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Rich millennials are like their older cohorts: study


Millennial millionaires share one belief with Baby Boomer millionaires: real estate is the key to wealth.

That continued belief could be what has helped a small sliver of millennials, about 618,000, join the ranks of the world’s likeminded seven-figure club, according to a new Coldwell Banker study on millennial wealth. The study reveals that rich millennials aren’t that different from other generations, although there is an ongoing debate over whether the generation as a whole is different.

“Millennials understand from the past that most millionaires came from real estate, and they are following that trend,” said Ralph DiBugnara, president of New Jersey-based Home Qualified, which creates videos that teach millennials how to become homebuyers. DiBugnara, also a senior vice president at Cardinal Financial, added that millennials have tailored their investment strategies to avoid the mistakes they saw growing up in the financial crisis.

Some 92% of millennial millionaires own property. In fact, the average millennial millionaire has a $1.4 million real estate portfolio, 34% greater than an average millionaire (across all generations including Baby Boomers and Generation Z) with a real estate portfolio of $919,000.

In this Nov. 18, 2011 photo, a $4 million home is shown in Los Altos, Calif. Realtors say they are now more confident that they can sell very expensive homes. As restrictions on selling stock are lifted at a handful of sizzling startups, early investors and employees are preparing for big payouts. Luxury retailers and wealth managers say they're expecting a bump in business and have been preparing for this new crop of Internet millionaires. (AP Photo/Paul Sakuma)
A $4 million home is shown in Los Altos, Calif. (AP Photo/Paul Sakuma)

“We’ve been really interested in millennials because there is a popular myth that they are a generation of renters,” said Odeta Kushi, who researches millennials and homeownership as deputy chief economist for First American Financial Corporation. “A large part of that was the financial crisis, which created a narrative that millennials don’t see real estate as a way to build wealth. That is just not what we’re seeing in the data.”

The Coldwell Banker study of 250 millennial millionaires revealed that they prefer to buy, although they move often as expected. And upon relocation they plan to retain the property they own and rent it.

The similarities with their wealthy forerunners do not end there. California is a millionaire’s favorite state to reside in, and millennial millionaires are no different. More than 40% live in the state. The next most common state for rich millennials, New York, hosts 14% of millennial millionaires.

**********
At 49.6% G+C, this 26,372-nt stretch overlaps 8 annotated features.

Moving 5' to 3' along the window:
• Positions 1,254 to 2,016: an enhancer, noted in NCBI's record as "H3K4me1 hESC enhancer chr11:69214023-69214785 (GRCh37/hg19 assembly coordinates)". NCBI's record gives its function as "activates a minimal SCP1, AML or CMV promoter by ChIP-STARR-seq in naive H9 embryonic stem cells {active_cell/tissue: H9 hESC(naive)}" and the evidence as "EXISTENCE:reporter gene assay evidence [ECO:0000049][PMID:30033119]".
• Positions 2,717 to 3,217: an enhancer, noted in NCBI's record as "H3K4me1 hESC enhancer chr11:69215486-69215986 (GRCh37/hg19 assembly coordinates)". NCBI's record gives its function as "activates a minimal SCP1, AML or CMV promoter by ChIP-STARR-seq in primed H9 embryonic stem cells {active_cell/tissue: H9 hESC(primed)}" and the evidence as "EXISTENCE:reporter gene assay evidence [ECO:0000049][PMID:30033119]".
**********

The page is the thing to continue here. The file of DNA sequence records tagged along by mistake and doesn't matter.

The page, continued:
The group does differ from its predecessors in some ways, though. Only 20% of millennial millionaires obtained a Bachelor’s degree, compared to 42% of all millionaires on average. Only 15% are business owners compared to 22% on average, and only 67% are married, compared to 76% on average.

The study also found that millennial millionaires “prefer markets that are more affordable” or “a nontraditional luxury neighborhood,” unlike older millionaires. They are city-dwellers, valuing walkability and community. “The white picket fence is not what we’re seeing millennial millionaires want,” said Nathan Zeder, broker-associate at the Jills Zeder Group, a Miami-based brokerage firm.

The ‘great wealth transfer’

As wealthy millennials buy up properties in major cities, it could change the landscape of urban development, stimulating business in the surrounding areas.

“It’s a good opportunity in urban areas, not only for the millennial millionaires but for the people around them. It will create an even bigger impact in areas that were not once considered premier locations,” said Hillary Hertzberg, sales-associate at the Jills Zeder Group.

The shift could accelerate over the coming decades, as millennial millionaires are poised for the “great wealth transfer,” or a large, sudden inheritance of $68 trillion total in wealth as Baby Boomers age out of the economy. By 2030, millennial wealth will multiply by five, with unknown implications for their real estate investments, according to the study.

“The big question is, ‘What will this generation do with their wealth when the Great Wealth Transfer takes place?’” said Craig Hogan, Coldwell Banker vice president of luxury, in a statement.

Sarah Paynter is a reporter at Yahoo Finance. Follow her on Twitter @sarahapaynter

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